We come across a lot of people here at CJ Wildlife who love to feed the birds in their gardens, which is really excellent for our native bird populations. While year round feeding is highly recommended, it is clear that many people tend to stock up on food for their feathered friends at the start of winter, when the weather has already begun to decline.
If you do this too, then we'd like to suggest starting a little earlier this year and putting seed outside during what's left of the autumn. There are several reasons for this, which we'll outline below.
Birds need to know you're there
If you wait until hard frosts and snow to offer food, the birds might not even realise it's there. That's because they're out doing their scouting now in order to find out where they can achieve a quick seed payoff when it's really vital.
When it's already really cold, they won't waste vital energy seeking out new feeders - they'll go where they know. So if you can attract birds in the autumn, the chances are they'll return all winter.
Extra nutrients are essential
A common myth is that birds don't need our help at this time of year because they're busy eating berries and fruits that are still weighing down the branches of trees and bushes. Although it's true that you might see them a little less during a good harvest, that doesn't mean they don't need their diet supplementing with high-energy foods for the cold weather ahead.
Food shortages can happen at this time of year too
Everyone realises that insects and seeds will be scarce when the ground is frozen and trees have lost all their leaves, but natural food shortages can happen in late autumn too. All it takes is a fierce storm for birds to find themselves lacking things to eat. For instance, torrential rain can cause berries to drop off and rot on the ground, so garden visitors will need these nutrients replacing.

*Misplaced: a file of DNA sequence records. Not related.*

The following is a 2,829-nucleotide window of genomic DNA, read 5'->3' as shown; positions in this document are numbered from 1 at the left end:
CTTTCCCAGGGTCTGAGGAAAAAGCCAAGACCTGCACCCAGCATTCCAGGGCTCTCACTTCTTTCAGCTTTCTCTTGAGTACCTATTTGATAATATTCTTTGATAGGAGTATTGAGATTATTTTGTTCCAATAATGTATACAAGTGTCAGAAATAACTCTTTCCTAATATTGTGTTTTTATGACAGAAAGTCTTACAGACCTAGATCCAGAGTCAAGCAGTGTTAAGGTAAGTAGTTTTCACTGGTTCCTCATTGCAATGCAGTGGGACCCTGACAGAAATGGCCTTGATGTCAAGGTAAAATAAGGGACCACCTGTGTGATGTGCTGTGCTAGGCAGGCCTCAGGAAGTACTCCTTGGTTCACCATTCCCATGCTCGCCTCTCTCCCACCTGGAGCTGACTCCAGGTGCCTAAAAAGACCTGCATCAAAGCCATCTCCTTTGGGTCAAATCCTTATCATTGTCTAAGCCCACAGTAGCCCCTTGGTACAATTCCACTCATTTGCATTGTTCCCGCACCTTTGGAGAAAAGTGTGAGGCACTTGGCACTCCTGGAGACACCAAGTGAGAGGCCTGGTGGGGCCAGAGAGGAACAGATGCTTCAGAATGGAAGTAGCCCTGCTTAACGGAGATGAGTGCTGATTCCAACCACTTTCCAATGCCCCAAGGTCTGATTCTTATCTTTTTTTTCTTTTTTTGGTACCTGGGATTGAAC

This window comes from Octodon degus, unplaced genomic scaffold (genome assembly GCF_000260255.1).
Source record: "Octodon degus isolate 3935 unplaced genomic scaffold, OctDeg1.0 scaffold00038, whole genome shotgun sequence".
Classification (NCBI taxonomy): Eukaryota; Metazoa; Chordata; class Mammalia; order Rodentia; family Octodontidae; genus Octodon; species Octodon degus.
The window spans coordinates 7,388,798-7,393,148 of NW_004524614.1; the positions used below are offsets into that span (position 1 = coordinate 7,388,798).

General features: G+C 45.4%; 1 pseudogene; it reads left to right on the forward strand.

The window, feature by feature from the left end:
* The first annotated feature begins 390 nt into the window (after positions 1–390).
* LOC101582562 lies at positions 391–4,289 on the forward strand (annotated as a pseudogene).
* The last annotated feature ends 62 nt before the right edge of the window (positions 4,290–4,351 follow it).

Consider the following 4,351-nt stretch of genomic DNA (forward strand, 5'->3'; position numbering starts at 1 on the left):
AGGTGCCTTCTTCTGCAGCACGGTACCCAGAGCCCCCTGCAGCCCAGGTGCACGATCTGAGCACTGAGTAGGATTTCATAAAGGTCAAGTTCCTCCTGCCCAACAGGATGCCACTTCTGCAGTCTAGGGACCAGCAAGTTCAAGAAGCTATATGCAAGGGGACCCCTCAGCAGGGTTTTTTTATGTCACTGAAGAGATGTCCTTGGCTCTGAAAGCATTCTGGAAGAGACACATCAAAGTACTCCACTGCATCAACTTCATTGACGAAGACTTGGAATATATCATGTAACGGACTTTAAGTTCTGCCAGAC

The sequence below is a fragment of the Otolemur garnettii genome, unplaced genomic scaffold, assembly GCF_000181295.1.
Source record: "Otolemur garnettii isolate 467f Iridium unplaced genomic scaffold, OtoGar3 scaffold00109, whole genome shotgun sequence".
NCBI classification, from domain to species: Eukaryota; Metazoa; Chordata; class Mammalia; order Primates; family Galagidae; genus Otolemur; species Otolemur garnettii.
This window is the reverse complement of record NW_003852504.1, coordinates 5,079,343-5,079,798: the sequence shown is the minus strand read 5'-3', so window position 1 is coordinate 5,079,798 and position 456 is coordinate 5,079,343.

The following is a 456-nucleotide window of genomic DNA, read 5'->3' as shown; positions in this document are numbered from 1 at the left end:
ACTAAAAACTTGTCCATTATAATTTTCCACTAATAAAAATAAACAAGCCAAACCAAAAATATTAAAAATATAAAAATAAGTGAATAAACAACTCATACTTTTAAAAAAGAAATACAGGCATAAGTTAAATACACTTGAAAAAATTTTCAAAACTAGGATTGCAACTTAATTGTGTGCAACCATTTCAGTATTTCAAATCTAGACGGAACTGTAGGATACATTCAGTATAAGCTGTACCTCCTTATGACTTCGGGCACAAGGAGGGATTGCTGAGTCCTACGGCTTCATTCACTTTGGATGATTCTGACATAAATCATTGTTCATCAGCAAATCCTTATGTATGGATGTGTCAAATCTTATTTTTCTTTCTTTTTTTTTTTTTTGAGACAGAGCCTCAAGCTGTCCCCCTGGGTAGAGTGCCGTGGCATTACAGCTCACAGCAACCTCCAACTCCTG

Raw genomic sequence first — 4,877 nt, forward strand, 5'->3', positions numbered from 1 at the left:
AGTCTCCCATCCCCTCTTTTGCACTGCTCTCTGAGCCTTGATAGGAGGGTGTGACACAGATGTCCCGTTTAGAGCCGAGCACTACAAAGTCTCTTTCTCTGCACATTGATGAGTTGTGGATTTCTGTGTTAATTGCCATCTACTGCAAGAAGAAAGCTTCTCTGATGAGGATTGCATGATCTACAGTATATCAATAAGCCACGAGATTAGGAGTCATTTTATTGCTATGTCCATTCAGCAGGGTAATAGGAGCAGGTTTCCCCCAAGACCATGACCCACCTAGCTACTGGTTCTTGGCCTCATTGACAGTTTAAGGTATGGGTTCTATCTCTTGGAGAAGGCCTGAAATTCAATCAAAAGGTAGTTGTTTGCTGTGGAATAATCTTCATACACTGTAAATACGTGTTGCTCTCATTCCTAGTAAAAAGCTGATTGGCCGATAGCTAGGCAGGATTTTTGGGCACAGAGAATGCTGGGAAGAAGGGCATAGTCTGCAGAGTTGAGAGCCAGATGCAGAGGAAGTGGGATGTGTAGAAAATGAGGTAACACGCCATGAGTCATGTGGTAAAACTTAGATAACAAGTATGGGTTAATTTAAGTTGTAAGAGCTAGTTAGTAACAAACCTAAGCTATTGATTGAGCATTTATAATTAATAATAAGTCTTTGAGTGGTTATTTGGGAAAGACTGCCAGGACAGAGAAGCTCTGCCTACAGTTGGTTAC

You'll help migrant birds
It's not only our native species that need our help when it comes to fattening up - migrant visitors like a bit of assistance too. Whether they're staying for the winter or are only on a 'flying visit', they'll want to build up their fat reserves to replenish the energy they spent getting here, so will be glad of some extra seeds and nuts.
Top five tips for autumn (and winter) bird feeding:
1. Use high-oil, high-calorie feed - a mixture of different types tailored to various species will offer the most chance of success. Food like sunflower seeds, peanut and fat or suet will ensure birds have plenty of energy to survive cold nights and bad weather.
3. Keep feeders clean and free of debris - heavy rain can seep into feeders and rot the seed, so empty any leftovers and dry containers out regularly. Get rid of any leaves and other detritus that can cause bacterial growth, too.
4. Don't let feeders stay empty for long - it's tempting to want to avoid going outside when the weather's really awful, but get into the habit of popping to your seed feeders and refilling them so they're never empty. Birds will start using other gardens if they think yours might be out of action.
5. Add fresh water too - a supply of clean water is essential, so we'd recommend placing a bird bath somewhere close to your feeders and making sure it stays unfrozen and leaf-free over the coming weeks.
With the help of this advice, your garden should become a bird haven for the final part of the autumn - and remain so as we move into winter, whatever the season throws at us.